9. Douching is not good for vaginal health
  10. When you have not had your period for a full uninterrupted 12 months and you are otherwise healthy, then you are officially in menopause

Read my MedSchool for You program “Let’s Talk about Your Period” when it’s released in the near future, but for now here are the top 10 facts about your menstrual cycle and everything else that goes with it.

“Here’s to strong women. May we know them. May we be them. My we raise them.”
-Unknown

Thanks for reading. Until next time!

Mena


Tuesday, June 27, 2017

Natural Does Not Equal Safe

What is the number one reason some people choose a natural health product (NHP) over a pharmaceutical one? Safety!

It’s a common misconception that a natural product is safer than a “chemical/synthetic” one. There are several natural substances that are toxic and even deadly, like arsenic, lead and venom, just to name a few. Many people fall into this trap and end up choosing a product that is less effective for one they think is safer but it may not be as safe as they think.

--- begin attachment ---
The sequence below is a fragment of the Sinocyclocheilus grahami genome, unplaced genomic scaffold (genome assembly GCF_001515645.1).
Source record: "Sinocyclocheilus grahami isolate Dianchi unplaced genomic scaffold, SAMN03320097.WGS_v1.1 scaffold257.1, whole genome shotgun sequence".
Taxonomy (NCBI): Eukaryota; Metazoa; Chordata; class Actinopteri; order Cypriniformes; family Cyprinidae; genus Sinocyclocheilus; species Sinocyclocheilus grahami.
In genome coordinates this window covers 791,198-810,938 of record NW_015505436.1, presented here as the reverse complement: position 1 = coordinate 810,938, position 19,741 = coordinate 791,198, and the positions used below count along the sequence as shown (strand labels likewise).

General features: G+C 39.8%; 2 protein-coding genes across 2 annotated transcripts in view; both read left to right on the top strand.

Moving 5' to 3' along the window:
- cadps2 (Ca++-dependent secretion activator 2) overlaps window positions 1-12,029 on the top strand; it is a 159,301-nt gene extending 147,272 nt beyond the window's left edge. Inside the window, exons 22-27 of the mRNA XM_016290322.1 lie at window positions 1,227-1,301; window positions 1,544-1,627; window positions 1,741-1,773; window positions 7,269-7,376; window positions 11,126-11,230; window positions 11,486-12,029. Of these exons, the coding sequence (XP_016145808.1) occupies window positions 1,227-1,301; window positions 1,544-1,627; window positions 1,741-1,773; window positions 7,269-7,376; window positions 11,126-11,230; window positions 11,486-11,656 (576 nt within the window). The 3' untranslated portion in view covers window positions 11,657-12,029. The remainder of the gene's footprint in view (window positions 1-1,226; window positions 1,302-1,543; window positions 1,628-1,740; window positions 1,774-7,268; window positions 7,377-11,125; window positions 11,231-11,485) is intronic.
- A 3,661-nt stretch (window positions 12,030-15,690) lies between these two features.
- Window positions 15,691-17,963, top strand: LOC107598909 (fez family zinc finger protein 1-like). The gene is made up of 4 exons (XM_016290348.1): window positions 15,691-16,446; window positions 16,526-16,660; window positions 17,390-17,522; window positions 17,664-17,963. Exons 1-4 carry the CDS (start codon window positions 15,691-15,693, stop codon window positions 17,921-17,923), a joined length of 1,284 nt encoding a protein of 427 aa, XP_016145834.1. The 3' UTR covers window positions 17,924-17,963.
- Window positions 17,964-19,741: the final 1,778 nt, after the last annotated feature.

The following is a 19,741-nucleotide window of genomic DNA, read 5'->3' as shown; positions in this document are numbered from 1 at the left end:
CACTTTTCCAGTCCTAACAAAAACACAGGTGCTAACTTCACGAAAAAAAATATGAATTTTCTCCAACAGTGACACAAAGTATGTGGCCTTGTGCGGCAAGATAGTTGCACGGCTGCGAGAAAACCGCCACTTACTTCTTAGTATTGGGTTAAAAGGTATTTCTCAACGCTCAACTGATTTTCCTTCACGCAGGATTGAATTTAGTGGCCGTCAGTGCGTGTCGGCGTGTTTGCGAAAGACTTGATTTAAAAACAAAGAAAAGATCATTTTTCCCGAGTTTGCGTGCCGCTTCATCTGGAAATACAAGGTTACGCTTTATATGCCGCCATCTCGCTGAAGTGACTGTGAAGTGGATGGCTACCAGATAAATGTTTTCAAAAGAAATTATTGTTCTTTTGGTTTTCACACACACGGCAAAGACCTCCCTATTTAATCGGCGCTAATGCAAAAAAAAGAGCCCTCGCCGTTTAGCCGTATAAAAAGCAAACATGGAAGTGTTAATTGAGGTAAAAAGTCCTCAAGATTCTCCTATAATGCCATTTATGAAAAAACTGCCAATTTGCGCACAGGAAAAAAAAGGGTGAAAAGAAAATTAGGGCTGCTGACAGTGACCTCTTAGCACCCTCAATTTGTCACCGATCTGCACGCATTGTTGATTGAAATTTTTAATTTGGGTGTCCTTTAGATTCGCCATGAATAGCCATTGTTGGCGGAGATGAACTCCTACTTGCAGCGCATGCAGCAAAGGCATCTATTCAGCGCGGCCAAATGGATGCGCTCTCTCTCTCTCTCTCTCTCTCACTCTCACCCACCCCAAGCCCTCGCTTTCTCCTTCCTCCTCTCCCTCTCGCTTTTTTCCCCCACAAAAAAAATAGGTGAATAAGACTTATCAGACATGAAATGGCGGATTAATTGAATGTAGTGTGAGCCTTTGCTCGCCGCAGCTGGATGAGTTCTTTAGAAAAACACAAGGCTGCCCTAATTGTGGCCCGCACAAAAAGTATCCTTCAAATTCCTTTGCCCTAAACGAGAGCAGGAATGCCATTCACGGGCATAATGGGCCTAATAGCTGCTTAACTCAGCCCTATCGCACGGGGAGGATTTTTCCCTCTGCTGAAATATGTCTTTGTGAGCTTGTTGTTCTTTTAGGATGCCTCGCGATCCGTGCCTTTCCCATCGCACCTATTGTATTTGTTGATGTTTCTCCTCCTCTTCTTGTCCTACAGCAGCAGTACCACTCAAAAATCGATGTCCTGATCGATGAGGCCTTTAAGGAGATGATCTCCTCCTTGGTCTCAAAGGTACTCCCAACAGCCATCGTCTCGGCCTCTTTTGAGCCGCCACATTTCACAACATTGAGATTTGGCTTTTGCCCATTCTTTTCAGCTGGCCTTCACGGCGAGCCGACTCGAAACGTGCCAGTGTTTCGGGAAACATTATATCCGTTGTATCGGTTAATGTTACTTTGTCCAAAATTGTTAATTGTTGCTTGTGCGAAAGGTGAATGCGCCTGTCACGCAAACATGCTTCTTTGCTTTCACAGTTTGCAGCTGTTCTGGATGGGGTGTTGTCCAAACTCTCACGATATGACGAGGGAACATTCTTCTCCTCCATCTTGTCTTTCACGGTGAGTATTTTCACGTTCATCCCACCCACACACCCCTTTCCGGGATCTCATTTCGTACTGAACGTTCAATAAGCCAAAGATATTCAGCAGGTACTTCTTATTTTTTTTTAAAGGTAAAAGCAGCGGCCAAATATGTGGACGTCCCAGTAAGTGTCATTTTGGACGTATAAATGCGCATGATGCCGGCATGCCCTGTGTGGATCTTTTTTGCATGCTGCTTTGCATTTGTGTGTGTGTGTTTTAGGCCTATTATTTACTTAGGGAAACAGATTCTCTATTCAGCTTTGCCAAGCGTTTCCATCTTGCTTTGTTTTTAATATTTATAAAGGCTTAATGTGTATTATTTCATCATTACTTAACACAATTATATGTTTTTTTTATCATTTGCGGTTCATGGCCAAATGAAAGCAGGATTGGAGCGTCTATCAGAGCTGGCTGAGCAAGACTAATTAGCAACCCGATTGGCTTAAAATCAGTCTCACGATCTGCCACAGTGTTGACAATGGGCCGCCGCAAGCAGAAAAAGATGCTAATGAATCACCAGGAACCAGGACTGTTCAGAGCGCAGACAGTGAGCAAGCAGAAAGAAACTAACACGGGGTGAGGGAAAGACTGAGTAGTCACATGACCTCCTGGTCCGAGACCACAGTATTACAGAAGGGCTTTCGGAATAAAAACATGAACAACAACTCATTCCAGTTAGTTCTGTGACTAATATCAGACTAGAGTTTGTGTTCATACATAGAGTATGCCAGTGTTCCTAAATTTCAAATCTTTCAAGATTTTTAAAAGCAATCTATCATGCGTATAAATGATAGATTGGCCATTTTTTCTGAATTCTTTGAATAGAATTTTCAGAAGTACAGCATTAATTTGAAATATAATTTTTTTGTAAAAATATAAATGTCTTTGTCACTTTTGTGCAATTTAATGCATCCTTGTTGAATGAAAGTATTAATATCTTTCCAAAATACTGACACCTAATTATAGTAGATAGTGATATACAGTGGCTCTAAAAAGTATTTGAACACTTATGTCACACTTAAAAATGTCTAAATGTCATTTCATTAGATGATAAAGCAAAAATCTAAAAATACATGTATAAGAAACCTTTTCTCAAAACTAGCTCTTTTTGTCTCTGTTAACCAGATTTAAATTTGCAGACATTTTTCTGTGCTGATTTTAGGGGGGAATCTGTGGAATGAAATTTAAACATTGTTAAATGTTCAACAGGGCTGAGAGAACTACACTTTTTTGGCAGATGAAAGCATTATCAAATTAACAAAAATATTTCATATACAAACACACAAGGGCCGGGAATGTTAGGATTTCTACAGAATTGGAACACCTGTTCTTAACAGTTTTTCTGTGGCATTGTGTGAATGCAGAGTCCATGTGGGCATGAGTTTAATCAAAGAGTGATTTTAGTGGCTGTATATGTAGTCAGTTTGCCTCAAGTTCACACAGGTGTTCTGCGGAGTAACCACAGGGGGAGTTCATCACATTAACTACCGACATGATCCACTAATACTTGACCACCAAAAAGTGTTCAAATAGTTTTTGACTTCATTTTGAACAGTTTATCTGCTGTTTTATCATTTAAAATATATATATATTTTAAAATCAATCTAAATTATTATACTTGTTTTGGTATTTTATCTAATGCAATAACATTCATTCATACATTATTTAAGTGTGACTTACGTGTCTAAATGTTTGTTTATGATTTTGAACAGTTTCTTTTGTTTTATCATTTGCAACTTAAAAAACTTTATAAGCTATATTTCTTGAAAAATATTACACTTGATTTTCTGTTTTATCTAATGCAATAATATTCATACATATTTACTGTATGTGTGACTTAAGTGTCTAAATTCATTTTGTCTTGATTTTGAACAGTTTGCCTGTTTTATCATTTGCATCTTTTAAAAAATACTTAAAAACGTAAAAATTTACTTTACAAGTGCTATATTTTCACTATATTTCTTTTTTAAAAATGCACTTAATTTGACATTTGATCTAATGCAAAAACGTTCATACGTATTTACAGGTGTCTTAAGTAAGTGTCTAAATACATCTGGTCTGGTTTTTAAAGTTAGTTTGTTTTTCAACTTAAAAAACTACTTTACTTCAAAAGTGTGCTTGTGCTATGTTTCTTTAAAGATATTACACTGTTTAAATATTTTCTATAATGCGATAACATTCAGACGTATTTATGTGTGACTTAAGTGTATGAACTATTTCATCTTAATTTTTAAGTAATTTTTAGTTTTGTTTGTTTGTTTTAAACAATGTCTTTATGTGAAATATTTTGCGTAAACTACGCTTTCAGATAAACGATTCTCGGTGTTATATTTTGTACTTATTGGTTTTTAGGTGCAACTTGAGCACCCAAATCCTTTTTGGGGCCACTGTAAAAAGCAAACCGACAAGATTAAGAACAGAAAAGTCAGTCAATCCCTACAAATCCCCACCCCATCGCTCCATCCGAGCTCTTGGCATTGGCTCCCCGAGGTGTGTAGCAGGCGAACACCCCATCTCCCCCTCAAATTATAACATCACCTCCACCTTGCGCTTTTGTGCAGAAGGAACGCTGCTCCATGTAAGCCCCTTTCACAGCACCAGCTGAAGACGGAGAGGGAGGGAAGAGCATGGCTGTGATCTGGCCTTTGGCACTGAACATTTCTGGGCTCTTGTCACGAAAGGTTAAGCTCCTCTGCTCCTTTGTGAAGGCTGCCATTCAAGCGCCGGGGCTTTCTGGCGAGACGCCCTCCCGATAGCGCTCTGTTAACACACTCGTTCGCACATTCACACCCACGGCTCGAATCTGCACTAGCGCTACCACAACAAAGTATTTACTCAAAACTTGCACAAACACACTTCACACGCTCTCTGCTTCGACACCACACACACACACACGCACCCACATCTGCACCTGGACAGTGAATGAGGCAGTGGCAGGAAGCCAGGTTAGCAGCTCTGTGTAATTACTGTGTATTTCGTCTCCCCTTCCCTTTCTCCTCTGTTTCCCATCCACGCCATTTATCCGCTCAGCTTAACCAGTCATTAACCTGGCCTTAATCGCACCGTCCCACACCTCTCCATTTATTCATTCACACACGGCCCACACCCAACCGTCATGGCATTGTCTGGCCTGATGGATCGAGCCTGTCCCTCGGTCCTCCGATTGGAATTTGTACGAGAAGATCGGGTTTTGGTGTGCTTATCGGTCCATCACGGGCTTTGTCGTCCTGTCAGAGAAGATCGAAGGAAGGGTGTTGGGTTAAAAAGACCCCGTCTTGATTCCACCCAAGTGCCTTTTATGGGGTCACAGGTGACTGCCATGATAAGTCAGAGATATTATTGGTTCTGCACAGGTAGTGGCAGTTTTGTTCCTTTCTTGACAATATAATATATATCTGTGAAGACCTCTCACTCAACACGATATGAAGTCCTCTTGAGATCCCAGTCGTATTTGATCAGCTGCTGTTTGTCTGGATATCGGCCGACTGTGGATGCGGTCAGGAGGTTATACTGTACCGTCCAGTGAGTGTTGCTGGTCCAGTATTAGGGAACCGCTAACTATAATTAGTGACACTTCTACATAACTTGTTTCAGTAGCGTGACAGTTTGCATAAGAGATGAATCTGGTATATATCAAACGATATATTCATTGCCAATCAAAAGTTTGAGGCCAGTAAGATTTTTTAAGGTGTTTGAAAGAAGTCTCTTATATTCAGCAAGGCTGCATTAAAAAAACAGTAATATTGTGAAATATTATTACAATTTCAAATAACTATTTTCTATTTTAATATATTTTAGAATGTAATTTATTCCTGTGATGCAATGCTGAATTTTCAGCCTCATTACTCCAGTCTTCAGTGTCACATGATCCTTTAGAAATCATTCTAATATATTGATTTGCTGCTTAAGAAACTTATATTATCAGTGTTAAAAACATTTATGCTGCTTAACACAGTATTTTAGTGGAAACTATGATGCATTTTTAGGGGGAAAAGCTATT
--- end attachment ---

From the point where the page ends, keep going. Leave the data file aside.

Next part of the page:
Recently an article was published in the Canadian Medical Association Journal criticizing Health Canada for its leniency when it comes to approving natural health products. The editor of the journal, Dr. Matthew Stanbrook, was quoted as saying "They simply have to show that someone, somewhere once used this as therapy for something". He went on to claim that manufacturers of NHPs have to stop advertizing  that their products are remedies because they have very little evidence for their actual efficacy.  Furthermore, the director of general of natural and nonprescription health products for Health Canada stated that “Health Canada has the power to recall a bag of chips, but does not have the power to recall an unsafe natural health product”.